Curricular Role

MBA Concentration at Columbia Business School

The MBA concentration in the Management of Information, Communications and Media is a unique approach to the study of media management. It was inaugurated in the 1992-93 academic year, and chaired by Eli Noam until 2003.

The concentration is designed for students interested in converging areas of:
-mass media such as television, film, and arts & entertainment
-telecommunications and electronic network services
-information systems, including computers and office automation
-"Information Management," a rapidly growing function responsible for the management of companies information flows.
-electronic commerce

The philosophy of the new concentration is to:
(a) create synergies across divisions, such as Marketing, Finance, Management of Organizations, Business Economics, etc.
(b) prepare students for the merging of the major components of the information sector - media, communications, computers, information systems, etc. The curriculum provides the inter-media exposure and perspective needed to succeed in the future information environment.
(c) take advantage of Columbia's location in New York, the country's most significant business and information center.

The concentration coordinator is Jonathan Knee of Evercore Partners. Faculty involved in the courses of concentration includes Profs. Bruce Greenwald, Kathy Harrigan, Morris Holbrook, Eli Noam, Eric Johnson, and Bernd Schmitt. Distinguished practitioners and observers of the media and information sectors also offer courses.

Leo Hindery, former president of TCI, AT&T Broadband, and the YES Network, is Executive in Residence.

Courses that can be taken at other Columbia Schools for purposes of the concentration include:

Engineering School: Network Theory; Information Theory; Computer-communications Networks; Switching Systems Architecture; Telecommunications Network Control and Management.

Law School: Intellectual Property; Technological Properties; Music Industry Contracts; International Property Issues in Computer Software; Advanced Topics in Technological Properties; Law and the Theatre; International and Comparative Protection of Intellectual Property; Law and the Film Industry; Law and the Visual Arts.

School of International and Public Affairs: Global Communications and World Affairs; International Media and Communications; Communications in the Next Century : The United Nation's Role.

School of Journalism: Management in Communication - Newspaper; Management in Communication - Magazines; The Impact of Media on Society.

School of the Arts: Production and Authorship in the American Film Industry; Distribution, Marketing and Exhibition; Financing Theatrical Motion Pictures; Film Producing; Theatre Management and Administration; Advanced Seminar in Theatre Management; Critical Issues in Theatre Management.

Student Organizations

For student-run activities at the Columbia Business School, see the following web sites:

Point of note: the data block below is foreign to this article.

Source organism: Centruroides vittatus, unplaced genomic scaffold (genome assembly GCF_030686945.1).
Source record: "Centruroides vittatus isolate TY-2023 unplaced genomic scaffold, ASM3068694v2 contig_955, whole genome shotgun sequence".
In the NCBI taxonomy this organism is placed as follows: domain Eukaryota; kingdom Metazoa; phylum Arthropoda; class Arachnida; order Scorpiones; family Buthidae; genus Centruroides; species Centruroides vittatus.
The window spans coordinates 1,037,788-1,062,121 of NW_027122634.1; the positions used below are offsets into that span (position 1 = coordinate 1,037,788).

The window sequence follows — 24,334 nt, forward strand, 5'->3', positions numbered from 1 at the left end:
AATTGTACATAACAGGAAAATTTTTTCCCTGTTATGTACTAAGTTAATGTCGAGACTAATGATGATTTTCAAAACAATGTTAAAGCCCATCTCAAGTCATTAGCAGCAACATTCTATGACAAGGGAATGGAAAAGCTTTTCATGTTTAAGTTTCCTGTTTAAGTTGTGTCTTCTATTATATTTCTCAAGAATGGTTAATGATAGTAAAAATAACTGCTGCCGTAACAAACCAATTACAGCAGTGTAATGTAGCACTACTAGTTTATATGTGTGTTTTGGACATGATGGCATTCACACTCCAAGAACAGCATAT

The Technology Business Group and the Media Management Association.

Ph.D. Program in Communications

CITI also played a role in co-founding the campus-wide Ph.D. program in Communications. The goal of the program is to "connect the strengths of the Columbia journalism tradition with intellectual work in the humanities and human sciences in a way that enhances the practice of and our understanding of journalism.'
The program offers an interdisciplinary approach to students in one of four specialities (Journalism and Public Life, Social Impact of Media, Economics and Regulation of Communications, Information and Technological Systems) and brings together faculty and courses from other departments and Columbia divisions, including Political Science and Sociology, and the schools of Business, Law, and Engineering. Successful completion of the program indicates a mastery of the theory, technology, economics and social aspects of communications and media. The Director of the program is Andie Tucher.

Media Management Textbook

A major effort is the creation of a curriculum/course/textbook in media and information management. It involves the creation of a substantive tool content for media and communications management. The traditional approach to this has been to survey various media industries-telecom, wireless, cable, etc. Our mission is to instead introduce students to concepts and tools of management from all parts of the business curriculum

  • media accounting
  • financing media
  • pricing of information products
  • marketing media
  • demand analysis for media products
  • media human resources
  • media strategy
  • capacity planning
  • entertainment law; etc.

These themes cut across the various media industries, and integrate much of the entire B-School curriculum.


CITI contribution to students can also be seen through one testimonial of an alumnus, who recently wrote:

"Your unit gave me during 1983-84, while completing my MBA, the environment to research the then primitive concept of pay TV...
I can recall the exact moment and place (on Broadway, near 116th St) where the solution occurred to me, and intend revisiting it on the way to seeing you on the 11th. I pitched the idea to an investor group of newspaper owners immediately after leaving Columbia in April 1984, they bought in, we set up a company called M-Net, launched the service, broke even in 1988 and did an IPO in 1990. ...
Over the years the group expanded out of its base in South Africa to become the biggest media group by far on the continent of Africa (you may have seen some recent coverage in [Time or on CNN]. We also manage the pay TV platforms (much like your DirecTV) in Greece and Thailand, and own 50% of the biggest instant messaging service in China called QQ, which some 48 million Chinese use...
I should like you to know that, if your unit never existed, at least my life and the lives of our 11,800 employees in almost 50 countries would have been very different."